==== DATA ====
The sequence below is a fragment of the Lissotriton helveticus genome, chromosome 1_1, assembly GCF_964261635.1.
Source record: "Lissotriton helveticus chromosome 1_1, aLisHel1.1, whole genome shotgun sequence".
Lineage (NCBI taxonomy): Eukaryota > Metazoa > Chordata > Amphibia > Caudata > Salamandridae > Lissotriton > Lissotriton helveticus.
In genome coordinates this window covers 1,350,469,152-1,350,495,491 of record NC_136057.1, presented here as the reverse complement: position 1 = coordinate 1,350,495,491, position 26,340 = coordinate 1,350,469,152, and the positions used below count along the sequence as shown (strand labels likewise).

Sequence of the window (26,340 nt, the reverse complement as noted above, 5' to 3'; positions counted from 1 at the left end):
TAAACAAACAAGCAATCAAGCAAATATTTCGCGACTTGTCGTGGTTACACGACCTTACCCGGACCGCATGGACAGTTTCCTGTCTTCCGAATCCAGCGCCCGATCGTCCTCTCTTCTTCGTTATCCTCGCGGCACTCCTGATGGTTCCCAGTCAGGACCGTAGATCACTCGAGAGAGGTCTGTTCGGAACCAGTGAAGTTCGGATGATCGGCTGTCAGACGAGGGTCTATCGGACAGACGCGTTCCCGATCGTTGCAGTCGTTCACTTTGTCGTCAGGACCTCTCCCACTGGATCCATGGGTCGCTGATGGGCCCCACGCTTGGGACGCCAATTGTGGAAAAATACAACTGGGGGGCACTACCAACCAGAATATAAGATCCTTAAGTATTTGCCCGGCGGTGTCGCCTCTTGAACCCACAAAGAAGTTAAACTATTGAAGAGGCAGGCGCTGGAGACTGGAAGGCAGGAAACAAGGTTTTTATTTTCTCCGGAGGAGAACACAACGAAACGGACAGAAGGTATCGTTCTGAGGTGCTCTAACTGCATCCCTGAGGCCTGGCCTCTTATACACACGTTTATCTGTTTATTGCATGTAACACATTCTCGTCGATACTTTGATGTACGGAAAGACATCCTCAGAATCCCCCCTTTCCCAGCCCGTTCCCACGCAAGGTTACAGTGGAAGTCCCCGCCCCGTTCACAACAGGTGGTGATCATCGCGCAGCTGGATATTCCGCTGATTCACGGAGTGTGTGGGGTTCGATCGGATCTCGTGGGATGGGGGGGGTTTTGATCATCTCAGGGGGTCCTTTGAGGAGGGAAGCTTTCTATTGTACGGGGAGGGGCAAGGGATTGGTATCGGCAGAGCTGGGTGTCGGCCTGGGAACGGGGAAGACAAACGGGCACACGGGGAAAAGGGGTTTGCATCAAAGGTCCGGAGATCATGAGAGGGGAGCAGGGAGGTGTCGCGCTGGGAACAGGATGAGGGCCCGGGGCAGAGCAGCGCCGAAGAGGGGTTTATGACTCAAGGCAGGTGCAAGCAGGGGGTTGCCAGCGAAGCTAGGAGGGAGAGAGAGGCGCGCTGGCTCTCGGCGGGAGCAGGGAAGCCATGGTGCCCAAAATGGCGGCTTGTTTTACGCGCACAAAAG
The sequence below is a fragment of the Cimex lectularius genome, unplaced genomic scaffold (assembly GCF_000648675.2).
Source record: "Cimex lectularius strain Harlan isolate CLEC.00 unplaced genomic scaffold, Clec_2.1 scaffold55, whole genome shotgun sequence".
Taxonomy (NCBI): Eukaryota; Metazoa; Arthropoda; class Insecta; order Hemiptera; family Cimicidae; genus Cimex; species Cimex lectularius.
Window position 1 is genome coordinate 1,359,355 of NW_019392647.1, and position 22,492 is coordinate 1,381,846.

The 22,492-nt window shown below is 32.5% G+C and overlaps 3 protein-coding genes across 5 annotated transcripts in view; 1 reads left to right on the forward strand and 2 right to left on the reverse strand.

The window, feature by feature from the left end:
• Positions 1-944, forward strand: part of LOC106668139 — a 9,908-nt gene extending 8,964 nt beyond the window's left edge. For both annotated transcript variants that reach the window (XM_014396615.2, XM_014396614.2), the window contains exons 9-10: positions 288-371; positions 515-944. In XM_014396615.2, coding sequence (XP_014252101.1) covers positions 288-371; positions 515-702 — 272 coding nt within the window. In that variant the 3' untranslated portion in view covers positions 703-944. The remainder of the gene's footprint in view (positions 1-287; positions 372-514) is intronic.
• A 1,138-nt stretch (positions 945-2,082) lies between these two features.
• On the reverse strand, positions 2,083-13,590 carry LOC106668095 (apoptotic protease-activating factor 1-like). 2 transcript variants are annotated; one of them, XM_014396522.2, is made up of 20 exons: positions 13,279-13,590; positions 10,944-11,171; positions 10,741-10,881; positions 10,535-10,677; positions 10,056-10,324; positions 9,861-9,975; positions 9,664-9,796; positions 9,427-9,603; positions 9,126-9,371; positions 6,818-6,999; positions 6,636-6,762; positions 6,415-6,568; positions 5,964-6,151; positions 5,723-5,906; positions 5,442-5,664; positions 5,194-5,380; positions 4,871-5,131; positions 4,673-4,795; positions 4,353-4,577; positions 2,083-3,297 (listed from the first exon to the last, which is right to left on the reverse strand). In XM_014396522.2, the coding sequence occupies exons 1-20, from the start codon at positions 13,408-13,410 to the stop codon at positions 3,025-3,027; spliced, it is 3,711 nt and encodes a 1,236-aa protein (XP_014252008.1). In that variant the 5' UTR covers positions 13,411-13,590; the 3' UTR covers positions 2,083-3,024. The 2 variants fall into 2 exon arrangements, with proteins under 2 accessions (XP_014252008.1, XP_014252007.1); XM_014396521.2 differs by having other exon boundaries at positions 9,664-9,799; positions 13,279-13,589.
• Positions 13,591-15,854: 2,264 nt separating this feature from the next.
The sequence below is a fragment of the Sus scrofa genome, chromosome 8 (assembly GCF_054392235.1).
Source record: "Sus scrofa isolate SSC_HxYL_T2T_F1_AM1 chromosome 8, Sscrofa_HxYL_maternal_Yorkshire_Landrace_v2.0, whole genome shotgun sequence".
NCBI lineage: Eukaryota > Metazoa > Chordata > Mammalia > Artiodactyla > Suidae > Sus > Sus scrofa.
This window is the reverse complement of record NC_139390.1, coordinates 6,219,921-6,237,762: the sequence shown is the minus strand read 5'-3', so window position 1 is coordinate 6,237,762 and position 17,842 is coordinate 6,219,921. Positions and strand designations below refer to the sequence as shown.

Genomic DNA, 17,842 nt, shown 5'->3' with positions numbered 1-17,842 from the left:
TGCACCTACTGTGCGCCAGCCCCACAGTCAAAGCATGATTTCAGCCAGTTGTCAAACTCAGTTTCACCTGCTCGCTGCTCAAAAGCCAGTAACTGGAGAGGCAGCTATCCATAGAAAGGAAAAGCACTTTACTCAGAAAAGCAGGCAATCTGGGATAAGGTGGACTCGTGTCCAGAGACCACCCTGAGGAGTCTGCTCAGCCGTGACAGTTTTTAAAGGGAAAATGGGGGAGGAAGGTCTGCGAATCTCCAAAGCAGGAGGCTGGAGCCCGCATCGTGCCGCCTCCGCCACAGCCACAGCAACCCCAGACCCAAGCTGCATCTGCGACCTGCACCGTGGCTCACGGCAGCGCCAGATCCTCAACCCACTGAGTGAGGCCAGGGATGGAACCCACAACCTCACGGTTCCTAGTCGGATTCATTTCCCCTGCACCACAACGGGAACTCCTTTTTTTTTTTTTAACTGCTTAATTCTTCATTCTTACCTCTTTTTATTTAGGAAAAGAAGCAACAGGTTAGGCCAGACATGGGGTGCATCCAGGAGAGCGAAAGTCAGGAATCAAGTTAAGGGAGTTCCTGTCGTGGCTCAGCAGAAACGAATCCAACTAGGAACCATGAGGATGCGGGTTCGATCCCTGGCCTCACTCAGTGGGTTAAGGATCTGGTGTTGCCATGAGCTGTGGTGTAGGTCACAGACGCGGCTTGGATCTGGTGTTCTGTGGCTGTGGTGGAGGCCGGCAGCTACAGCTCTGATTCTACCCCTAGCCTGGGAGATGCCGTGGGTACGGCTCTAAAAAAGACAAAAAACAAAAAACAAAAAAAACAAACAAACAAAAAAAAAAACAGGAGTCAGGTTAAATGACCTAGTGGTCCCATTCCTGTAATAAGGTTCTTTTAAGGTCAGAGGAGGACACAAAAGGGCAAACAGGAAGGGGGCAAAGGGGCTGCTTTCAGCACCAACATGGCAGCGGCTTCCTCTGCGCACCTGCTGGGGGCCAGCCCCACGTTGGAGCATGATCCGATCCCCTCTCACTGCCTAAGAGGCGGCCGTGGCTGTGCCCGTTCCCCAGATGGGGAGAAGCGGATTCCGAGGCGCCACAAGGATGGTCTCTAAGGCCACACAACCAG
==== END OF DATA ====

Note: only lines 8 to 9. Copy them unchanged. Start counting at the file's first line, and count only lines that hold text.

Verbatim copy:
Source record: "Cimex lectularius strain Harlan isolate CLEC.00 unplaced genomic scaffold, Clec_2.1 scaffold55, whole genome shotgun sequence".
Taxonomy (NCBI): Eukaryota; Metazoa; Arthropoda; class Insecta; order Hemiptera; family Cimicidae; genus Cimex; species Cimex lectularius.